137th Colloquium of the Center for Computational Sciences

137th Colloquium

Date: 15 January 2024
Time: 14:00-15:30
Venue: Center for Computational Sciences, Workshop Room 
Language: English

14:00-14:45 Challenges for Extreme Scale Sparse Matrix computing 【Abstract
  Prof. Serge G. Petiton (University of Lille and CNRS, France)

High Performance Learning with the Unite and Conquer Approach Abstract


Prof. Nahid Emad (University of Paris-Saclay/Versailles, France)


Exascale machines are now available, based on several different arithmetic (from 64-bit to 16- 32 bit arithmetics, including mixed versions and some that are no longer IEEE compliant) and using different architectures (with network-on-chip processors and/or with accelerators). Brain-scale applications, from machine learning and AI for example, manipulate huge graphs that lead to very sparse non-symmetric linear algebra problems. Moreover, those supercomputers have been designed primarily for computational science, mainly numerical simulations, not for machine learning and AI. New applications that are maturing after the convergence of big data and HPC to machine learning and AI would probably generate post- exascale computing that will redefine some programming and application development paradigms. End-users and scientists have to face a lot of challenge associated to these evolutions and the increasing size of the data.

In this talk, after a short description of some recent evolutions having important impacts on our results, in particular about programming paradigms. I present some results obtained on the still #1 supercomputer of the HPCG list, Fugaku, for sequences of sparse matrix products, with respect to the sparsity and the size of the matrices, on the one hand, and to the number of process and nodes, on the other hand. Then, I introduce two opensource generators of very large data, allowing to evaluate several methods using very large graph-sparse matrices as data sets for several application evaluations.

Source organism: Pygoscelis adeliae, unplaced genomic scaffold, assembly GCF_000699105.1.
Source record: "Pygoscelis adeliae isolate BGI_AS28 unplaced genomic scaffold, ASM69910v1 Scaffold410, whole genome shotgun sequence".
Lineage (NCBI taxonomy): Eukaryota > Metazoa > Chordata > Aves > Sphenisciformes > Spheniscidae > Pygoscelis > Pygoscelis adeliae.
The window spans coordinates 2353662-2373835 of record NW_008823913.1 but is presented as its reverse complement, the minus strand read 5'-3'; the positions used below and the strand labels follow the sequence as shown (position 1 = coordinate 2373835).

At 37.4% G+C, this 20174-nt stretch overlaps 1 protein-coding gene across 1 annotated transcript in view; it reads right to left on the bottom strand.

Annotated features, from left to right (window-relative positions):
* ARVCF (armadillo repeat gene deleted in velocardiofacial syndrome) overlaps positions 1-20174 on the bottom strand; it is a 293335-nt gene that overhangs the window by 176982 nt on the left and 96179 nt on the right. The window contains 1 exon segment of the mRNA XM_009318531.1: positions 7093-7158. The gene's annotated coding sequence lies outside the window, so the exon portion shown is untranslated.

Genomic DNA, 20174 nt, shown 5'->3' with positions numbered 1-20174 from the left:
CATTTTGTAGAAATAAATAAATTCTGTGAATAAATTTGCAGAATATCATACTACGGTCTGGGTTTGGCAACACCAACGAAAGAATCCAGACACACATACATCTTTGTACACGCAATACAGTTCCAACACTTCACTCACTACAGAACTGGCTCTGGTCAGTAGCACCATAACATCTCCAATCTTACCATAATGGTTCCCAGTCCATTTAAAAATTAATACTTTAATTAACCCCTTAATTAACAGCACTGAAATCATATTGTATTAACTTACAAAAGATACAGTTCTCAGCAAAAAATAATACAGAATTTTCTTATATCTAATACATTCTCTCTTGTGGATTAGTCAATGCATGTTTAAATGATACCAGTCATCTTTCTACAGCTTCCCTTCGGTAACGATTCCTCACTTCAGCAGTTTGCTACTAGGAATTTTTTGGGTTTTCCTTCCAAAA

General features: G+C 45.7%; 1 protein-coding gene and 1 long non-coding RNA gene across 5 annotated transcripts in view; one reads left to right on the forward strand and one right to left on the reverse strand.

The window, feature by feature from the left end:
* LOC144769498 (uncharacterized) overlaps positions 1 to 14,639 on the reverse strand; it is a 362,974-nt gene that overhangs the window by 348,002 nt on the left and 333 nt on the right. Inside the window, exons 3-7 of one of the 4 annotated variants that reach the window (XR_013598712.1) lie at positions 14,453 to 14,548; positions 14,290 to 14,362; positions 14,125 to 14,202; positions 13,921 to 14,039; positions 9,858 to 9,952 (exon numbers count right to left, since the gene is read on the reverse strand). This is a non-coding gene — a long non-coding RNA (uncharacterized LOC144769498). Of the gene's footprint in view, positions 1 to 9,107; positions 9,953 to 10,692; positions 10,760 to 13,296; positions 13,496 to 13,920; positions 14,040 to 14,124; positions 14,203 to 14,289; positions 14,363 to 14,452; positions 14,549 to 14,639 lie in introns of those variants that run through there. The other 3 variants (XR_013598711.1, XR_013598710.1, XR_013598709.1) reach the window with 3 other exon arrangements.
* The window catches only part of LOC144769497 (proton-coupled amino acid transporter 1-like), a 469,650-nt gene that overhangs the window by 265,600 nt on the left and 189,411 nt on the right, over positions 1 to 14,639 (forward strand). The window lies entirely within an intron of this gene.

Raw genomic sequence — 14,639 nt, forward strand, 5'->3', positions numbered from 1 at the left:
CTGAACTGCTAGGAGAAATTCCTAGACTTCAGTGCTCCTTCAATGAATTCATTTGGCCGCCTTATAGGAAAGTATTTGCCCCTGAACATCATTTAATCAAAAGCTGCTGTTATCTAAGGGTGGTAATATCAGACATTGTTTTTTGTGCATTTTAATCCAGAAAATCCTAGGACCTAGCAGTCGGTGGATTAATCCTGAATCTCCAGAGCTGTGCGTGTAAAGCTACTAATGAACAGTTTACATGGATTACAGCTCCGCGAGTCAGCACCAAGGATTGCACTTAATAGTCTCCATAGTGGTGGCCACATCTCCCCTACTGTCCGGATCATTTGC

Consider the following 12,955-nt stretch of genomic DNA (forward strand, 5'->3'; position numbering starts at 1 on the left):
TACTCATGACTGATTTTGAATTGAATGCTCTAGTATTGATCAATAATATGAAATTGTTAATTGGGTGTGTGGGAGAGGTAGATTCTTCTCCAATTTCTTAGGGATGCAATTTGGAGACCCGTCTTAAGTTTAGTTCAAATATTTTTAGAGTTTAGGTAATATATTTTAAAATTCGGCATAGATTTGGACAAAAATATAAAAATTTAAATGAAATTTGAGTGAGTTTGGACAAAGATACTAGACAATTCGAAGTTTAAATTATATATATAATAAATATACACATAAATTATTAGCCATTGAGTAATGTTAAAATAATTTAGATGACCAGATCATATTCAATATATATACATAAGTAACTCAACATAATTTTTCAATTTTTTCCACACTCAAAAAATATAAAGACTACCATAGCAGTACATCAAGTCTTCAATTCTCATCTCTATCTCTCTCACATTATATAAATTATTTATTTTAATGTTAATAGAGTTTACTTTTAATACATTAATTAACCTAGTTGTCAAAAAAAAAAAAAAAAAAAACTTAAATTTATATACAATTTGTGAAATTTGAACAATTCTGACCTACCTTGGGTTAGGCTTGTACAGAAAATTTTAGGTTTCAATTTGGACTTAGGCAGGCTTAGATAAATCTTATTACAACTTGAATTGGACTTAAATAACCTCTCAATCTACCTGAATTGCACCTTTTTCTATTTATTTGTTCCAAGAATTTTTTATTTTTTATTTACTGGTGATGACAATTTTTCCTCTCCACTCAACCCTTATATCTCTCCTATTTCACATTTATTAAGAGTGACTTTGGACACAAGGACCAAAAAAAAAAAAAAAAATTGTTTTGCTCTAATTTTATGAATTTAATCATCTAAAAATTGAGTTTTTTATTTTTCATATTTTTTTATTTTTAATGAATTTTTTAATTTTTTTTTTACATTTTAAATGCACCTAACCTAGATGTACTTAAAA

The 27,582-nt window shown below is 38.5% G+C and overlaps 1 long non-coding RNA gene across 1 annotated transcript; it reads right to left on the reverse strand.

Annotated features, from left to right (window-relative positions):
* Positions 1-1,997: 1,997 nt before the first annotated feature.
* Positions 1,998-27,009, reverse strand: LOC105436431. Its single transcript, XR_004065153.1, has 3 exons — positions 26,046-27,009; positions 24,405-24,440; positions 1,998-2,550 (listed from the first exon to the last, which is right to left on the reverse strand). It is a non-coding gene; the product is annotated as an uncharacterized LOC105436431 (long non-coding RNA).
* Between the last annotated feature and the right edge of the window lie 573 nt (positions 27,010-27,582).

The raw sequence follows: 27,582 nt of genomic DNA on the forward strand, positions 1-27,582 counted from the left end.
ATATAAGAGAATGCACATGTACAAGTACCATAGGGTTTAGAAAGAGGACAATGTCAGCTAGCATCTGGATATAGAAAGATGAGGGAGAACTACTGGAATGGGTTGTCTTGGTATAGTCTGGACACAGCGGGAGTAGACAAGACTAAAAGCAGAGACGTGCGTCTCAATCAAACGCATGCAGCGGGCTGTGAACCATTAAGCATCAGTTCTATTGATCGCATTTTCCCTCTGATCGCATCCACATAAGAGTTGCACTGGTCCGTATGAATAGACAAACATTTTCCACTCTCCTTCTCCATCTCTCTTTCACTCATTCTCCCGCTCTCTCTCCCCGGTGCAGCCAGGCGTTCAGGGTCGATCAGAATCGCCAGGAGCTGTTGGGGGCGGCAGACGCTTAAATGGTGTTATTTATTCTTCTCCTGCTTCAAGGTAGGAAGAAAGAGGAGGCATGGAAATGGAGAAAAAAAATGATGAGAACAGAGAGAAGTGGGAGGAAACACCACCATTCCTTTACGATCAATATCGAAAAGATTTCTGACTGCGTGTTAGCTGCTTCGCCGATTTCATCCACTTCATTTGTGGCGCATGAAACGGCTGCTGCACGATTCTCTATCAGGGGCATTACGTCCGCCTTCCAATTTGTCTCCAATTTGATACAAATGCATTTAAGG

Abstract 2

The ever-increasing production of data requires new methodological and technological approaches to meet the challenge of their effective analyses. We highlight the omnipresence of certain linear algebra methods such as the eigenvalue problem or more generally the singular value decomposition in machine learning techniques. A new machine learning approach based on Unite and Conquer methods, used in linear algebra, will be presented. The important characteristics of this intrinsically parallel and scalable technique make it very well suited to multi-level and heterogeneous parallel and/or distributed architectures. We also highlight the very strong interactions between machine and deep learning methods and sparse linear algebra and present a promising approach in this area. Experimental results demonstrating the interest of these approaches for efficient data analysis in the case of clustering, cybersecurity and road traffic simulation will be presented.

Coordinator : Boku Taisuke